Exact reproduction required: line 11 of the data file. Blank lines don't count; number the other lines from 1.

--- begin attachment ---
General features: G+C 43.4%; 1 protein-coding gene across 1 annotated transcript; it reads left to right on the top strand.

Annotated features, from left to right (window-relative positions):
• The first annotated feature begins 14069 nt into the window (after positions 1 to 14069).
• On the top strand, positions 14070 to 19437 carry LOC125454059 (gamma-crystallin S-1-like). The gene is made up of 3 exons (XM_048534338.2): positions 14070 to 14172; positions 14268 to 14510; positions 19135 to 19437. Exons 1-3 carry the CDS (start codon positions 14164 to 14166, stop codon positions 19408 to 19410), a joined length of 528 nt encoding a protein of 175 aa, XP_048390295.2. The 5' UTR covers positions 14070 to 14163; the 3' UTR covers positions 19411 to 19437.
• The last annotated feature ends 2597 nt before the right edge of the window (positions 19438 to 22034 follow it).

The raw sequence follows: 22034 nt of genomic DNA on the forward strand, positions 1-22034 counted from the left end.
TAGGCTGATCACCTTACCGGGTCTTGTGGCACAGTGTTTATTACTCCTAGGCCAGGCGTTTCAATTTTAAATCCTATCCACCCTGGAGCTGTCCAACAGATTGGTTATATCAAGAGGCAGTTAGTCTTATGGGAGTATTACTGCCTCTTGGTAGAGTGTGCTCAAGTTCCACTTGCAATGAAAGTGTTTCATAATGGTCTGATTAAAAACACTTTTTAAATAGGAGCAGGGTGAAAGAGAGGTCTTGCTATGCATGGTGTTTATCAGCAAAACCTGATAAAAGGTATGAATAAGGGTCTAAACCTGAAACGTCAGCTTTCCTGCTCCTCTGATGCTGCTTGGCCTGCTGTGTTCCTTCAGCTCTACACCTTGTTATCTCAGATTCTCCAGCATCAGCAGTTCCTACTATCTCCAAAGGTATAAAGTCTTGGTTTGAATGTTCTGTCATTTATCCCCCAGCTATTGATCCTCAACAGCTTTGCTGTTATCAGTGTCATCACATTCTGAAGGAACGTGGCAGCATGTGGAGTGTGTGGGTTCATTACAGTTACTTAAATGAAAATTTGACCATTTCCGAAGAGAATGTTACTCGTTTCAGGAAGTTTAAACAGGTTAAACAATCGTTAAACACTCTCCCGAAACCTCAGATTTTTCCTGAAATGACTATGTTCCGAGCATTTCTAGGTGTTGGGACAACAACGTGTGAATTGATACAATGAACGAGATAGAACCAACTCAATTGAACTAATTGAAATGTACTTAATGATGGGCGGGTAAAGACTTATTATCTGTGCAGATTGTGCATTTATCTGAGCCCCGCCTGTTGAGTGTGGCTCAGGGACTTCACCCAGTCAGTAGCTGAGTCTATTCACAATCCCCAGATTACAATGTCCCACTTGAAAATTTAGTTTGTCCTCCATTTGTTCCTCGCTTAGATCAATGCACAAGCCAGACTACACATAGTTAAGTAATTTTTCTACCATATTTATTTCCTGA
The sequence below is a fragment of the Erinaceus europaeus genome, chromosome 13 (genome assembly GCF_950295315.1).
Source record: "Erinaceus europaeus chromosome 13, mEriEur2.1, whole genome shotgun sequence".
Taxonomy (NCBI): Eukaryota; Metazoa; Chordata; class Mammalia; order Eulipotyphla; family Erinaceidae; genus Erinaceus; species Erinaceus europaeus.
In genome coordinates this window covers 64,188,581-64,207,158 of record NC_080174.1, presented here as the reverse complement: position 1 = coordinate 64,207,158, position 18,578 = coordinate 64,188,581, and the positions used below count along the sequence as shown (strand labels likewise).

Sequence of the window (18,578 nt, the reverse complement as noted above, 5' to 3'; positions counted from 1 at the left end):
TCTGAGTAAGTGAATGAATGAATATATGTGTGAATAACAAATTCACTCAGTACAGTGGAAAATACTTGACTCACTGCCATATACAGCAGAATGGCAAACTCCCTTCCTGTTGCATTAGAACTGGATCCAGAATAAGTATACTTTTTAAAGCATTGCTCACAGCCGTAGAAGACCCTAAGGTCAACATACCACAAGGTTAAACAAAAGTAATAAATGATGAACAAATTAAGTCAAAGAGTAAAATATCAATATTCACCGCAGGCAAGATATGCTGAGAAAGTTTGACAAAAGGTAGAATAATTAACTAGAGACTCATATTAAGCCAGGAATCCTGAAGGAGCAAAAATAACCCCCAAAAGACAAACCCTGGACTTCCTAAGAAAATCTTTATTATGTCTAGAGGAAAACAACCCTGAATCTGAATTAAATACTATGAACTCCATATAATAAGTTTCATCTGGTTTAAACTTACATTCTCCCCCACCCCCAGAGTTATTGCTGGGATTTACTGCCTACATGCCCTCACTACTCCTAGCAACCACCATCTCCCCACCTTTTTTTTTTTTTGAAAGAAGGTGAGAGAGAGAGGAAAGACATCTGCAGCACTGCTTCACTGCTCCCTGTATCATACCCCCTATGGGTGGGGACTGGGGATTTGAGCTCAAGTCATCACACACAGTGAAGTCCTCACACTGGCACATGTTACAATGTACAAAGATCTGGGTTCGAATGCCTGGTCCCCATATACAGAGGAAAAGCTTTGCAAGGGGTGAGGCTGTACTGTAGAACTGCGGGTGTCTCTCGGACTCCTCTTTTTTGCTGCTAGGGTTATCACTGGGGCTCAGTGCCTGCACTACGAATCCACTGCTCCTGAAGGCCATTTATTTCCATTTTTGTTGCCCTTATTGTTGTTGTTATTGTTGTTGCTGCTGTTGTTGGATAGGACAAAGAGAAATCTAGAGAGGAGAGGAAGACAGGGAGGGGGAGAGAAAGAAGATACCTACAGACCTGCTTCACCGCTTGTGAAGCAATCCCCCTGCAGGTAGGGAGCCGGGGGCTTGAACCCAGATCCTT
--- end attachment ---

In genome coordinates this window covers 64,188,581-64,207,158 of record NC_080174.1, presented here as the reverse complement: position 1 = coordinate 64,207,158, position 18,578 = coordinate 64,188,581, and the positions used below count along the sequence as shown (strand labels likewise).